Up past the last houses with nearby fields and their baths for horses to drink from, where the heather, gorse, broom and bramble don't bloom these dark days.
   Up into the conifers and dumping ground, where you can witness suspicious meetings. If ever a series like 'The Killing' were set in Merthyr this is where furtive deals would happen ; secrets buried in the shade.
   In summer, stooping low to pick wimberries. In autumn,  carefully plucking blackberries from the nettle-nuisance hedgerows.
  Up till the benchmark and you feel 'cerrig' beneath your feet, so much sharper than the rounded word of 'stone'.
   Occasionally, you can meet and chat with the most interesting of characters on Aberdar Mountain.
   Like the owner of the last house, with its tipper trucks and small cranes in the garden, who's always on look-out for signs of opencast, but who tells me he isn't opposed - far from it - he'd welcome the compensation.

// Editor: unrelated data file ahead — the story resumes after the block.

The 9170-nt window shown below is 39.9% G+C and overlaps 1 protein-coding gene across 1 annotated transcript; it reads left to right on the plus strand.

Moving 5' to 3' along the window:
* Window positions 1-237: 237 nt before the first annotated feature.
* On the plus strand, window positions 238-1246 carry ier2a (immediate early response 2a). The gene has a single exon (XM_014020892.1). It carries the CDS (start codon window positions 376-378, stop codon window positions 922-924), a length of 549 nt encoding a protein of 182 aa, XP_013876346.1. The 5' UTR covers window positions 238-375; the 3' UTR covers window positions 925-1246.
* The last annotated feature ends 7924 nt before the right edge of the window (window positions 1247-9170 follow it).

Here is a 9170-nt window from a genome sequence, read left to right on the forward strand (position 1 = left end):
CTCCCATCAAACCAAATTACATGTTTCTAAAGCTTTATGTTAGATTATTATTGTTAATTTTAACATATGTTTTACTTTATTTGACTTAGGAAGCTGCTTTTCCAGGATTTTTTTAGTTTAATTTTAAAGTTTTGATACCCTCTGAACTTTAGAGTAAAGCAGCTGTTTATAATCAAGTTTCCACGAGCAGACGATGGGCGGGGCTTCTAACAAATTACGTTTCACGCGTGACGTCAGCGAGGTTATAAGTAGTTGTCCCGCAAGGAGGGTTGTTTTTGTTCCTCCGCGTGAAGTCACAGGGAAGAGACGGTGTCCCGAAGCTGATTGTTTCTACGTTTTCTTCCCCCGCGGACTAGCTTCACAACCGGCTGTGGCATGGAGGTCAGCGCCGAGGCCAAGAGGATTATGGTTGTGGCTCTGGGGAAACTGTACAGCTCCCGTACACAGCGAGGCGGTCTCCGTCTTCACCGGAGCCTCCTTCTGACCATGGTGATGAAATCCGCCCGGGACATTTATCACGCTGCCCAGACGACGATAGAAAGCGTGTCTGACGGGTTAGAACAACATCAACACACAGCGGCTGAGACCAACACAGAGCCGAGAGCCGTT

Or the itinerant scrapman in his Bluebirds cap, who tells me his days are spent roaming the hills searching valuable wires and metals. He has a bag on his back to prove it and even claims to own a scrapyard.
   I've written many poems inspired by this walk over the years, but it is very much the starting-point and an integral part of my next novel for teenagers entitled 'Question Island' and due out from Alun Books this September.
   To the main character Andrew, this rocky road is definitely a means of escape. It's here, on the moorland off track, where he finds a stone which changes his life forever.
  And near the novel's end, in the thick forest he has an encounter which has everything to do with his past and that object he found.
  It is possible to become a giant there at the summit, as Andrew discovers, yet also to feel that your head is small while your body has grown huge, just like the 'cawr' Bendigeidfran in the paintings of friend and Merthyr artist Michael Gustavius Payne (which can be seen in the Canolfan on High St.).